With trains the most popular way to travel to London 2012 events, a historic increase in capacity and high levels of punctuality, the railway has helped show the world that Britain can deliver an outstanding Olympic Games.
• Around 55% of Olympic spectators, up to five million people, used rail for part of their journeys to events, a larger share than the Tube or roads.
• Since the opening ceremony, train companies have run 12.4 million extra seats, an increase of 18.5% on normal services, believed to be the most sustained increase in capacity in the railway’s 187-year history. Today alone, train companies are providing 1,146,072 additional seats, an increase of 63%.
• As well as running a total of 74.9 million seats, the railway performed exceptionally well. Since the first day of the Olympics, the available data shows that the daily average punctuality and reliability of National Rail ranged from 91.5% to 94.7%.
The railway has worked at full capacity for more than two weeks, with train companies running extra services and longer trains, and extending the timetable to cater for late running events. The normal schedule of maintenance for trains and major track and signal work was bought forward and done before the Games to make sure train companies can run as many services as possible, an approach which would be unsustainable all year round.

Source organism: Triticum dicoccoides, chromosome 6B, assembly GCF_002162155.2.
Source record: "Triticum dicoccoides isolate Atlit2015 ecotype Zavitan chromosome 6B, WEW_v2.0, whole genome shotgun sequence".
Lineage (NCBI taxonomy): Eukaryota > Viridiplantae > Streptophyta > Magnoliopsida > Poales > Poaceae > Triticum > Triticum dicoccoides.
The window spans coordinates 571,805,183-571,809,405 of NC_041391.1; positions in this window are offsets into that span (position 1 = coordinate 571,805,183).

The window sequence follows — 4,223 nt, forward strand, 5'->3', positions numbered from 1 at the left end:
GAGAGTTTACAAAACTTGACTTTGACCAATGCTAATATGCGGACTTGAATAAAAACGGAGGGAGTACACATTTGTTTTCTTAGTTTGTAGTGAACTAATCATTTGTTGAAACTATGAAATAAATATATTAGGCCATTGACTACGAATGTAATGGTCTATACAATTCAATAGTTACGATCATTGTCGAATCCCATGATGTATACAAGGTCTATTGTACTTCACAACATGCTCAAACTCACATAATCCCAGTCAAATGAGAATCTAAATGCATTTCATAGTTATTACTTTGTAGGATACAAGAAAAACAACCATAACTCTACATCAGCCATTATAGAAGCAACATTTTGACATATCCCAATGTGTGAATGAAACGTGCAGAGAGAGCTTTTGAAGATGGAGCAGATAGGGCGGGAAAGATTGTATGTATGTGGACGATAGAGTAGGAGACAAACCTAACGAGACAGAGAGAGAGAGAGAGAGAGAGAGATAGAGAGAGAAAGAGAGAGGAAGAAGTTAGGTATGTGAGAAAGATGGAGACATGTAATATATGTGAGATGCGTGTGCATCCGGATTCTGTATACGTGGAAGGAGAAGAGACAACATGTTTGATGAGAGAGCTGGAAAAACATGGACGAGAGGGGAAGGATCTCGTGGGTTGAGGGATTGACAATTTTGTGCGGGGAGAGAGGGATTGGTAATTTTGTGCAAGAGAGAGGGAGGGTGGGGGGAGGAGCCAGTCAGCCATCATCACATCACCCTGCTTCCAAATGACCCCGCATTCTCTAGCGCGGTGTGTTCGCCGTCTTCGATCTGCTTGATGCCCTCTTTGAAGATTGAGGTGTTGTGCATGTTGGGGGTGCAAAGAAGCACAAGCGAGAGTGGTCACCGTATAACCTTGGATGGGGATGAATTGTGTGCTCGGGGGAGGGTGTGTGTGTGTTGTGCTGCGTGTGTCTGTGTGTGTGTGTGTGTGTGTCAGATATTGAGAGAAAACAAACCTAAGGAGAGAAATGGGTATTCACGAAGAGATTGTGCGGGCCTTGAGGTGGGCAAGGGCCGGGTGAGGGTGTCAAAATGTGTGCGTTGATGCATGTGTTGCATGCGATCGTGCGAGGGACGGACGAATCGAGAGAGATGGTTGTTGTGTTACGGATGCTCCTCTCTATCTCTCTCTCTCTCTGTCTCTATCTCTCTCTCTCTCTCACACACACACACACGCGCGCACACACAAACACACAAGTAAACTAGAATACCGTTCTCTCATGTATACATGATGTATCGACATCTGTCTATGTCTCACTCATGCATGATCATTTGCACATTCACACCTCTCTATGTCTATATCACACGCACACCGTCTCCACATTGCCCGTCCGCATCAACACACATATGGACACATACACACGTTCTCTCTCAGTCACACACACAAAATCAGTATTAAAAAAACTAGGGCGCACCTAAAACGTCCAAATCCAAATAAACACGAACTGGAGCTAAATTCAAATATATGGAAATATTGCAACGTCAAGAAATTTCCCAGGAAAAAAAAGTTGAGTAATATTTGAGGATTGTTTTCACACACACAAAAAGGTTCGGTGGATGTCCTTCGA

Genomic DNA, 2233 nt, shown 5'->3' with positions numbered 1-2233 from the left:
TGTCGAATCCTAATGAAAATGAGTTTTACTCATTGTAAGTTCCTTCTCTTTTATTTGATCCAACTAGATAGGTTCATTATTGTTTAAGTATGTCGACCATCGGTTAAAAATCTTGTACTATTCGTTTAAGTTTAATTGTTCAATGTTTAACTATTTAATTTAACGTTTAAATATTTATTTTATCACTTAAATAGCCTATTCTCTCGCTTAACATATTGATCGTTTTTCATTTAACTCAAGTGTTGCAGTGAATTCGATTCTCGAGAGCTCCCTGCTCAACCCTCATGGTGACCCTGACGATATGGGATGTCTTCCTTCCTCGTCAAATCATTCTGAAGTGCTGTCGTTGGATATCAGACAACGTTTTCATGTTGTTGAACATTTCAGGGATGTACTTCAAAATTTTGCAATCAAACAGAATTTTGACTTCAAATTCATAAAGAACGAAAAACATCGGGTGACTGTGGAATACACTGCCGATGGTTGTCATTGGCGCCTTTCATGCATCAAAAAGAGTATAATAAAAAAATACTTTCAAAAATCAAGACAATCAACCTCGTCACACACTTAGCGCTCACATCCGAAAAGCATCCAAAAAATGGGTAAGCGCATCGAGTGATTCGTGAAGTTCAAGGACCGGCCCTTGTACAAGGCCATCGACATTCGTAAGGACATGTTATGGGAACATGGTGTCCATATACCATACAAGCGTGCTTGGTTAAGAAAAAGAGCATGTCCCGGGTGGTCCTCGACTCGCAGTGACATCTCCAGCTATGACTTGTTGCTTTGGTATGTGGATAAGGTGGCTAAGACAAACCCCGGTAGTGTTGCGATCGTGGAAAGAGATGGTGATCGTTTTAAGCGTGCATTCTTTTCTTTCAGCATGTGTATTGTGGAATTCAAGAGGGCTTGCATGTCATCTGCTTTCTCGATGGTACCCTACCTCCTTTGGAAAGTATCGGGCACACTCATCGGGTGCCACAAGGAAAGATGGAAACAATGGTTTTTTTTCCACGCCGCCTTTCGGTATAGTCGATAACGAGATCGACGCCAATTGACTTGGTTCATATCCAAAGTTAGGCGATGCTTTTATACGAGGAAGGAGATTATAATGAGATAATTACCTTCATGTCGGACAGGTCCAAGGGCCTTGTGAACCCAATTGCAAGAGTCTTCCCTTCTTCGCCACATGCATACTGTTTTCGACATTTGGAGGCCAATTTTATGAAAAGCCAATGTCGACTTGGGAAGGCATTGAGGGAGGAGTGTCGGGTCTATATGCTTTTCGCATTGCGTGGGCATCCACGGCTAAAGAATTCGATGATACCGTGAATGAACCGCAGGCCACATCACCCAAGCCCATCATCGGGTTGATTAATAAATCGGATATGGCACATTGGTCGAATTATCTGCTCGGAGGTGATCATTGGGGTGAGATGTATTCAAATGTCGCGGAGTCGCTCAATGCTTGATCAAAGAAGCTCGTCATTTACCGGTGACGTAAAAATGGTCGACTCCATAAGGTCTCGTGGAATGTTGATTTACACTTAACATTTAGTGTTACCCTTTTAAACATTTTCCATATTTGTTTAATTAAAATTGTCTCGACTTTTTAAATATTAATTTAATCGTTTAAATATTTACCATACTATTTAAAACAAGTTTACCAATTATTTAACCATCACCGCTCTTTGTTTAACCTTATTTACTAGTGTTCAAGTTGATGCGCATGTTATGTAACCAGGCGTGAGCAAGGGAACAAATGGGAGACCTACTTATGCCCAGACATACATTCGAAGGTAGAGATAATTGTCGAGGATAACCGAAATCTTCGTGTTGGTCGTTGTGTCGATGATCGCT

Michael Roberts, Chief Executive of the Association of Train Operating Companies (ATOC), said: “As the world’s attention has been on Great Britain, the railway has played its part in showing that Britain can deliver an outstanding Olympic Games. Millions of passengers from here and abroad have been able to rely on their train to get them to their destination and home again, from early in the morning until well past midnight.
“A big thank you goes to all our passengers who planned ahead and helped the railway to run smoothly. We are also indebted to our fantastic staff and colleagues across the rail industry who with good humour have worked flat out to deliver the first truly successful public transport Olympics.
“We now look forward to the Paralympics when the railway will be equally focused on helping passengers get to and from events reliably and safely. Once London 2012 is over, our plan is to use the experience of the Games to learn how we can continue improving services and delivering for passengers.”